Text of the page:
As he pointed out, too, the soap opera was beginning to move behind the scenes of her own campaign, as reports surfaced of its extravagance and the petty rivalries and bitter enmity among her closest advisers. Others in the partisan Democratic media like Jonathan Chait of The New Republic wrote of her "trial-by-smear method" of attacking Mr Obama and her "Nixonian ruthlessness." Maureen Dowd, too, in urging her rival to toughen up, wrote of "Hillary’s kneecapper Howard Wolfson" who "compares the goo-goo Obama campaign to Ken Starr with a straight face." Part of this, as Howard Kurtz noted in The Washington Post, was owing to sheer weariness on the part of the media with the whole campaign. They had been covering it in a fairly intensive way for many months and, now that it looked mathematically certain that Mr Obama must win, they were disposed to wish Mrs Clinton would just get out of the way and let them — and the divided party — take a break. Never forget the role for the media themselves that must be written into the soap opera.

But I think that there is also a lingering resentment among some Democrats, including the Democrats in the media, at the many years during which they have been forced, as they see it, to defend the Clintons against Republican attacks on their character while being uneasily aware that there has been much for them to be attacked about. There is a weariness in this too, but one which the prospect of months of being called on for further defense of this Arkansan version of the Marcoses or the Peróns against the Republican assault must make almost intolerable. Many Democrats not called upon by their positions in the media to be Clinton defenders probably feel the same way. Larry David, co-creator of "Seinfeld," star of the very amusing HBO series, "Curb Your Enthusiasm" and one of Hollywood’s most prominent celebrity Democrats wrote to the Huffington Post:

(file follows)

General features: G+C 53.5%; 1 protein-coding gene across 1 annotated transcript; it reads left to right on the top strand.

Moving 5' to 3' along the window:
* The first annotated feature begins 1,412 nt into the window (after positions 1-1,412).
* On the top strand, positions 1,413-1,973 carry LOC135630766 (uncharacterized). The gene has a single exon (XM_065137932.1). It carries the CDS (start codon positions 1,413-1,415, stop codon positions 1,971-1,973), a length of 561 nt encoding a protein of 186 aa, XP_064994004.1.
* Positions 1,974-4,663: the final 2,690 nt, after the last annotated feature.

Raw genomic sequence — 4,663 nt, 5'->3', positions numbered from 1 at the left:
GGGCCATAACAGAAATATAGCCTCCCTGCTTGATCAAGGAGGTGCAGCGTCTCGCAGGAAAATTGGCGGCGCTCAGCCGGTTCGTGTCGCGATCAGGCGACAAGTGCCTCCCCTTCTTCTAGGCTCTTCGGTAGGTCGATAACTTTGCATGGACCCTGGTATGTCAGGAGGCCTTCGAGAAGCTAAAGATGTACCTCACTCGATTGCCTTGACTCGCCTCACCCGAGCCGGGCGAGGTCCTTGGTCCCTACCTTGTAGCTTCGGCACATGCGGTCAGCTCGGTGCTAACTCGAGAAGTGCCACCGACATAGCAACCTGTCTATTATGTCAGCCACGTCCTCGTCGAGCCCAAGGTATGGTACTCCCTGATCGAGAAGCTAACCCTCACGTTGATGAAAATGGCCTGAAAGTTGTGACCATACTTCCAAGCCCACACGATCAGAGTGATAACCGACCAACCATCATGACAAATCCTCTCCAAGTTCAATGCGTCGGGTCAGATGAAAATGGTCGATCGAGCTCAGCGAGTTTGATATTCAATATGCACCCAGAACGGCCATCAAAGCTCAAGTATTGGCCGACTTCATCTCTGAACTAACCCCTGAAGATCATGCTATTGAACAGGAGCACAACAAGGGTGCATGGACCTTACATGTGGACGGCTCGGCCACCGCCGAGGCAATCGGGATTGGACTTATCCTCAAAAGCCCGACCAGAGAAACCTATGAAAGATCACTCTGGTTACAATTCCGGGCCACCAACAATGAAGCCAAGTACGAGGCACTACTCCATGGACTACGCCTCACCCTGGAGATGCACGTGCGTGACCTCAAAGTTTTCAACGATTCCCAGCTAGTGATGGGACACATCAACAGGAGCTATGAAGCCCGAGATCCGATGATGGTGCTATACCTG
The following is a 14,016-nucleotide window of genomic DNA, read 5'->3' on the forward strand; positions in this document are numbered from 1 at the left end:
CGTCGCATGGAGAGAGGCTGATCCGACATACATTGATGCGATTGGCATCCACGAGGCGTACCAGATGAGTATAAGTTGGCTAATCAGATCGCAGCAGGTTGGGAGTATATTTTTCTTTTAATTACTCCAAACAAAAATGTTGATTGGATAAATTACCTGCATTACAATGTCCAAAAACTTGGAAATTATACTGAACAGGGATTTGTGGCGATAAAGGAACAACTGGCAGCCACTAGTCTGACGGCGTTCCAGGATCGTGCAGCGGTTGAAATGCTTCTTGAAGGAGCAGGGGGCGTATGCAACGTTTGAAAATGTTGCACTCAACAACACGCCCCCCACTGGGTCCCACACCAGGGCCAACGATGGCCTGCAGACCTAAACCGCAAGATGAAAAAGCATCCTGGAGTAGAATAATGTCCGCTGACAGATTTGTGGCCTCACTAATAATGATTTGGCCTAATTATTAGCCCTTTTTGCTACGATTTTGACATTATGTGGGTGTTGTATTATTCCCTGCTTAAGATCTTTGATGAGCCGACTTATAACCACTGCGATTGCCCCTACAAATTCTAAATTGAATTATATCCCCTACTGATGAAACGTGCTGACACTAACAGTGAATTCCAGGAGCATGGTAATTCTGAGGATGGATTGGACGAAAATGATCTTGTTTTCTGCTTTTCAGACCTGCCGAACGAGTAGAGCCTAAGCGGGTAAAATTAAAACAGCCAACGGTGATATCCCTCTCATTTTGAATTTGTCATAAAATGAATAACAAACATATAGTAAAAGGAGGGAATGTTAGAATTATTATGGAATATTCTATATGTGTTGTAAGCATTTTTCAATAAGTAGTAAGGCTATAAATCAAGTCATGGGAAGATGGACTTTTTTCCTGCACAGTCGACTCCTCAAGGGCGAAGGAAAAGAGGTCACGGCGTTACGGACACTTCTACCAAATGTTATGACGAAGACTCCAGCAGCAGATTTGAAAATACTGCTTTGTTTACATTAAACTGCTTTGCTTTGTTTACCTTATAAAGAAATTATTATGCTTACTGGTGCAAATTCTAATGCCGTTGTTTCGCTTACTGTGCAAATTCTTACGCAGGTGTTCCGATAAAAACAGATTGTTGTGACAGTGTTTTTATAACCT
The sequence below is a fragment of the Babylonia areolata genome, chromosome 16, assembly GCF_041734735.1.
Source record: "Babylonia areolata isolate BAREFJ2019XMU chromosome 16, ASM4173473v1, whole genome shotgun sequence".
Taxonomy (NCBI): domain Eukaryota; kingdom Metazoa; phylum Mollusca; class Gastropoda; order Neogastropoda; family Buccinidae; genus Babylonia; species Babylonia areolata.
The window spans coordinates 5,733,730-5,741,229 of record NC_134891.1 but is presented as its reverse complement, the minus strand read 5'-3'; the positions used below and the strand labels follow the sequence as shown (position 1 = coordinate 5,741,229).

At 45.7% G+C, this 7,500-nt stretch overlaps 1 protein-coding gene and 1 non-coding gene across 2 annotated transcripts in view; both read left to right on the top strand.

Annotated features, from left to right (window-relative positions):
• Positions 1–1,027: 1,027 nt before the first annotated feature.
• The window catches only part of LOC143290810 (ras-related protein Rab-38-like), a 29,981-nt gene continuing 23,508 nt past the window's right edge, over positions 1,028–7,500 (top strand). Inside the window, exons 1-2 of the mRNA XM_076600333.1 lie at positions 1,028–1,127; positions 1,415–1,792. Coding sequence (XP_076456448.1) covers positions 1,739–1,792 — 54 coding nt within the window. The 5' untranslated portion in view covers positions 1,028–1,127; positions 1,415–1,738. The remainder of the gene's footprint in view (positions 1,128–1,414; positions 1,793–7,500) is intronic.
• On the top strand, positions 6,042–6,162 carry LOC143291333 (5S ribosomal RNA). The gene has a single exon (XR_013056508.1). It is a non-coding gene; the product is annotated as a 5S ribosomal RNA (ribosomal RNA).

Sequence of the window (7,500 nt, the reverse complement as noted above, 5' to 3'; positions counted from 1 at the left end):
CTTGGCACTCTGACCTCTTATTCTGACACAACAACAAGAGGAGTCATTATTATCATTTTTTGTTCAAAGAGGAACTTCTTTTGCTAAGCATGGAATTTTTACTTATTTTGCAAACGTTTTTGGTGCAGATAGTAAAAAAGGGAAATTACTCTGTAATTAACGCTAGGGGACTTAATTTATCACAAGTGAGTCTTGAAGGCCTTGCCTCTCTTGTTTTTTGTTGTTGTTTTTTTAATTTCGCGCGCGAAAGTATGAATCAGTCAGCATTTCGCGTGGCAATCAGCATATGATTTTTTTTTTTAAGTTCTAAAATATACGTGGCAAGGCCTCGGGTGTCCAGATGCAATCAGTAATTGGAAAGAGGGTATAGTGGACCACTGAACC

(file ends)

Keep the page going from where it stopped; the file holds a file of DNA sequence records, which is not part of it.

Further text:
A few weeks ago, I started to feel sorry for her. Oh Christ, let her win already... Who cares...It’s not worth it. There’s not that much difference between them. She can have it. Anything to avoid watching her descend into madness. So I switched. I started rooting for her. It wasn’t that hard. Compromise comes easy to me. I was on board.

And then I saw the ad.

I watched, transfixed, as she took the 3 a.m. call...and I was afraid...very afraid. Suddenly, I realized the last thing this country needs is that woman anywhere near a phone. I don’t care if it’s 3 a.m. or 10 p.m. or any other time. I don’t want her talking to Putin, I don't want her talking to Kim Jong Il, I don’t want her talking to my nephew. She needs a long rest. She needs to put on a sarong and some sun block and get away from things for a while, a nice beach somewhere — somewhere far away, where there are...no phones.

There’s a perfect soap opera epiphany: the victimized housewife who seeks our sympathy and our support for her program of good works on behalf of her rather harried neighbors is suddenly revealed as (to choose a word at random) a monster. It makes for a satisfying end to the episode, though the series is likely to continue for many more vicissitudes than this.




[Top][Back]
eResources ©2000-2017 James Bowman